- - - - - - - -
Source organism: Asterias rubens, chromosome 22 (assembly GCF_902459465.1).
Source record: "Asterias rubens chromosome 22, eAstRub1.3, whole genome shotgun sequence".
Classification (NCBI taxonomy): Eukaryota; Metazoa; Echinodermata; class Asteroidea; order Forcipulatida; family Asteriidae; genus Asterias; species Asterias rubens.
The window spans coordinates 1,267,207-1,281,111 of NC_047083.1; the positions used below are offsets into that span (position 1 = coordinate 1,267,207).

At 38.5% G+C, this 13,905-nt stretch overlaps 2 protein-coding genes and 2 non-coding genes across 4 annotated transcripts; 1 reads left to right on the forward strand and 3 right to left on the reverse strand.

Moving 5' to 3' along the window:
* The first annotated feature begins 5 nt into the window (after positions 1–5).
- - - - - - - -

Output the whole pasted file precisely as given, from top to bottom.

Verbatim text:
Source organism: Asterias rubens, chromosome 22 (assembly GCF_902459465.1).
Source record: "Asterias rubens chromosome 22, eAstRub1.3, whole genome shotgun sequence".
Classification (NCBI taxonomy): Eukaryota; Metazoa; Echinodermata; class Asteroidea; order Forcipulatida; family Asteriidae; genus Asterias; species Asterias rubens.
The window spans coordinates 1,267,207-1,281,111 of NC_047083.1; the positions used below are offsets into that span (position 1 = coordinate 1,267,207).

At 38.5% G+C, this 13,905-nt stretch overlaps 2 protein-coding genes and 2 non-coding genes across 4 annotated transcripts; 1 reads left to right on the forward strand and 3 right to left on the reverse strand.

Moving 5' to 3' along the window:
* The first annotated feature begins 5 nt into the window (after positions 1–5).